13. Gorinstein S, Bartnikowska E, Kulasek G, Zemser M, Trakhtenberg S. Dietary persimmon improves lipid metabolism in rats fed diets containing cholesterol. J Nutr 1998;128(11):2023–2027.
14. Matsumoto K, Yokoyama S, Gato N. Bile acid-binding activity of young persimmon (Diospyros kaki) fruit and its hypolipidemic effect in mice. Phytother Res 2010;24(2):205–210.
15. Gorinstein S, Leontowicz H, Leontowicz M, Jesion I, Namiesnik J, Drzewiecki J, Park YS, Ham KS, Giordani E, Trakhtenberg S. Influence of two cultivars of persimmon on atherosclerosis indices in rats fed cholesterol-containing diets: Investigation in vitro and in vivo. Nutrition 2011;27(7-8):838–846.
16. Zou B, Ge ZZ, Zhang Y, Du J, Xu Z, Li CM. Persimmon tannin accounts for hypolipidemic effects of persimmon through activating of AMPK and suppressing NF-κB activation and inflammatory responses in high-fat diet rats. Food Funct 2014;5(7):1536–1546.
17. Zou B, Li C, Chen J, Dong X, Zhang Y, Du J. High molecular weight persimmon tannin is a potent hypolipidemic in high-cholesterol diet fed rats. Food Res Int 2012;48(2):970–977.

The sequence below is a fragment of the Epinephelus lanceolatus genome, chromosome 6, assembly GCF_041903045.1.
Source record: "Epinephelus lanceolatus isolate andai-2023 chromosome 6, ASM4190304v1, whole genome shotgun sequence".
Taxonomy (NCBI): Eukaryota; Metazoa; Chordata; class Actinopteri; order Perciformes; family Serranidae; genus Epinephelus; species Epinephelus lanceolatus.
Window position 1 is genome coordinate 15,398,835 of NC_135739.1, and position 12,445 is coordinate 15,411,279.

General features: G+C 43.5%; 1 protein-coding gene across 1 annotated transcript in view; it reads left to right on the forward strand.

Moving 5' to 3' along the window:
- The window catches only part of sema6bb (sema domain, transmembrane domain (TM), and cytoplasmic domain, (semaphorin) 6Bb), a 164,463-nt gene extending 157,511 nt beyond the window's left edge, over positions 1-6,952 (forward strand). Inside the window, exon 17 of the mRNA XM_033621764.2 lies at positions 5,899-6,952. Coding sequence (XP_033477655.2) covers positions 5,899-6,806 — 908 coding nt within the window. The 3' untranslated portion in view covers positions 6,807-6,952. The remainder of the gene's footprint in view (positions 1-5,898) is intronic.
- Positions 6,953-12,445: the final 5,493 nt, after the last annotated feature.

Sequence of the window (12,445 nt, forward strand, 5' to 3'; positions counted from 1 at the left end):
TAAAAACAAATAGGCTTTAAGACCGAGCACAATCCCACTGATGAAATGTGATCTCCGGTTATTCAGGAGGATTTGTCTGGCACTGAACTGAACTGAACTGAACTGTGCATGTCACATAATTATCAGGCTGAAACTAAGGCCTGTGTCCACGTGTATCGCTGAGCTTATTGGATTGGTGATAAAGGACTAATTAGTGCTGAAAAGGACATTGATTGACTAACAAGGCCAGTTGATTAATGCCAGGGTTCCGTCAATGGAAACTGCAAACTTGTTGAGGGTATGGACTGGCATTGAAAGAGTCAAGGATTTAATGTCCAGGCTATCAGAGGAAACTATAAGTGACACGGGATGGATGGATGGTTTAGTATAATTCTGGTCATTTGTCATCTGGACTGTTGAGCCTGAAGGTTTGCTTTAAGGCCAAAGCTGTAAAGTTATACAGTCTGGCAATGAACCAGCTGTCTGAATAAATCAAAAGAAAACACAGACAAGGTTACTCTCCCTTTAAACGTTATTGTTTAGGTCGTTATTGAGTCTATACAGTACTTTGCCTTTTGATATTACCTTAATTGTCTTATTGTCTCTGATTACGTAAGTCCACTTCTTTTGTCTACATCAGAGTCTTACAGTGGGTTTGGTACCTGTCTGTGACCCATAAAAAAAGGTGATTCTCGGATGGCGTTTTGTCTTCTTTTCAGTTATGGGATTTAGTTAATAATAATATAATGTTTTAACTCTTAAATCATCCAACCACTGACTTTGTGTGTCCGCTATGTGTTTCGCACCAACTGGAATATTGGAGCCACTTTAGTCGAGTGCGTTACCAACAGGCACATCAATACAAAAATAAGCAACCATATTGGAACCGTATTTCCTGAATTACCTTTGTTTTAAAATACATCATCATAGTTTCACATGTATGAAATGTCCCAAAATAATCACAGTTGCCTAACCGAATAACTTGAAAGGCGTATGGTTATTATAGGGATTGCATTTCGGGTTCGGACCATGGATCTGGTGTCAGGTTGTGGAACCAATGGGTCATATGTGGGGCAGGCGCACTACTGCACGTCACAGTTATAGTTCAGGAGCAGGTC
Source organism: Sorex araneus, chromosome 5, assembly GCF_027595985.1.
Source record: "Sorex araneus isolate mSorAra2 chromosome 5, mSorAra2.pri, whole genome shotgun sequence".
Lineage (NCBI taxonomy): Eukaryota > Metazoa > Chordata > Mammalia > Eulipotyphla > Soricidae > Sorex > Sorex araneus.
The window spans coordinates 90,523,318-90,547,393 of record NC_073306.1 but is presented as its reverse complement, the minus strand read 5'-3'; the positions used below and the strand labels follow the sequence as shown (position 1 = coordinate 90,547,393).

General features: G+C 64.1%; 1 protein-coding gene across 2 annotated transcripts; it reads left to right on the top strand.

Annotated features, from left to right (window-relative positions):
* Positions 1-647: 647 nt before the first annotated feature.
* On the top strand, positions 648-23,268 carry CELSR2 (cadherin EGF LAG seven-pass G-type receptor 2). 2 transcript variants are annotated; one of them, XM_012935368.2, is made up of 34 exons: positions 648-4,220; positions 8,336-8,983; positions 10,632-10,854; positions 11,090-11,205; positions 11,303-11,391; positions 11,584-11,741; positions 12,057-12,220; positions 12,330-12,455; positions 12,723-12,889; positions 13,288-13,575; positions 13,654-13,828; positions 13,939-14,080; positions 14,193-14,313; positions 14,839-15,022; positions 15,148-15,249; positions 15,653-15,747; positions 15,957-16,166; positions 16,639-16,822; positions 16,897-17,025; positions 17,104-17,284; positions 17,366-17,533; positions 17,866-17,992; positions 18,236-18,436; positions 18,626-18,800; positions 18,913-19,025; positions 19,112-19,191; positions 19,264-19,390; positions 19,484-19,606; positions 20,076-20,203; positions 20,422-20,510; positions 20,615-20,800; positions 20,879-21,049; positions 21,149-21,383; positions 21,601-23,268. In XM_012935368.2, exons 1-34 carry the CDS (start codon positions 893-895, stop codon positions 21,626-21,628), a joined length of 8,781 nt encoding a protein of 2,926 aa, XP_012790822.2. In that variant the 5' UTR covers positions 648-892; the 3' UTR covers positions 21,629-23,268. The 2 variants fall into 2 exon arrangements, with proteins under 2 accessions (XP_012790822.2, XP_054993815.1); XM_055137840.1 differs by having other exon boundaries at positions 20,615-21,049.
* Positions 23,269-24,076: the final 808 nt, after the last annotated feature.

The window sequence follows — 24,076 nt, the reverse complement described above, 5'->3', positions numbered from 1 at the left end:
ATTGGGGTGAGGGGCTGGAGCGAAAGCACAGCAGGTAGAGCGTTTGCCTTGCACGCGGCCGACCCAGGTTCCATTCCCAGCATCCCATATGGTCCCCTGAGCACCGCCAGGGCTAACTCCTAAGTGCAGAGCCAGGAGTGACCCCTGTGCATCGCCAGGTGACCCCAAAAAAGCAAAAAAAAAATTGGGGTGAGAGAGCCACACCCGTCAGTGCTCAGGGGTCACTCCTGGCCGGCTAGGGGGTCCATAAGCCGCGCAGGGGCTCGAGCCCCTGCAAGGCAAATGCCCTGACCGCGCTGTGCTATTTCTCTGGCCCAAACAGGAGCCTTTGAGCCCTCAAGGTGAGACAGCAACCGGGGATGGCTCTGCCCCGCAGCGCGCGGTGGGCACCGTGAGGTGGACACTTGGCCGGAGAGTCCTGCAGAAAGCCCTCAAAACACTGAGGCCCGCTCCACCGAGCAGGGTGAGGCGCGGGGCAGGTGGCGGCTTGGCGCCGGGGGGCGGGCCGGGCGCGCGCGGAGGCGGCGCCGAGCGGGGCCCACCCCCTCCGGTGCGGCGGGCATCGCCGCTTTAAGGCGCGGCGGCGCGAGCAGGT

18. Matsumoto K, Kadowaki A, Ozaki N, Takenaka M, Ono H, Yokoyama S, Gato N. Bile acid-binding ability of kaki-tannin from young fruits of persimmon (Diospyros kaki) in vitro and in vivo. Phytother Res 2011;25(4):624–628.
19. Matsumoto K, Yokoyama S. Induction of uncoupling protein-1 and -3 in brown adipose tissue by kaki-tannin in type 2 diabetic NSY/Hos mice. Food Chem Toxicol 2012;50(2):184–190.
20. Gorinstein S, Kulasek GW, Bartnikowska E, Leontowicz M, Zemser M, Morawiec M, Trakhtenberg S. The influence of persimmon peel and persimmon pulp on the lipid metabolism and antioxidant activity of rats fed cholesterol. J Nutr Biochem 1998;9(4):223–227.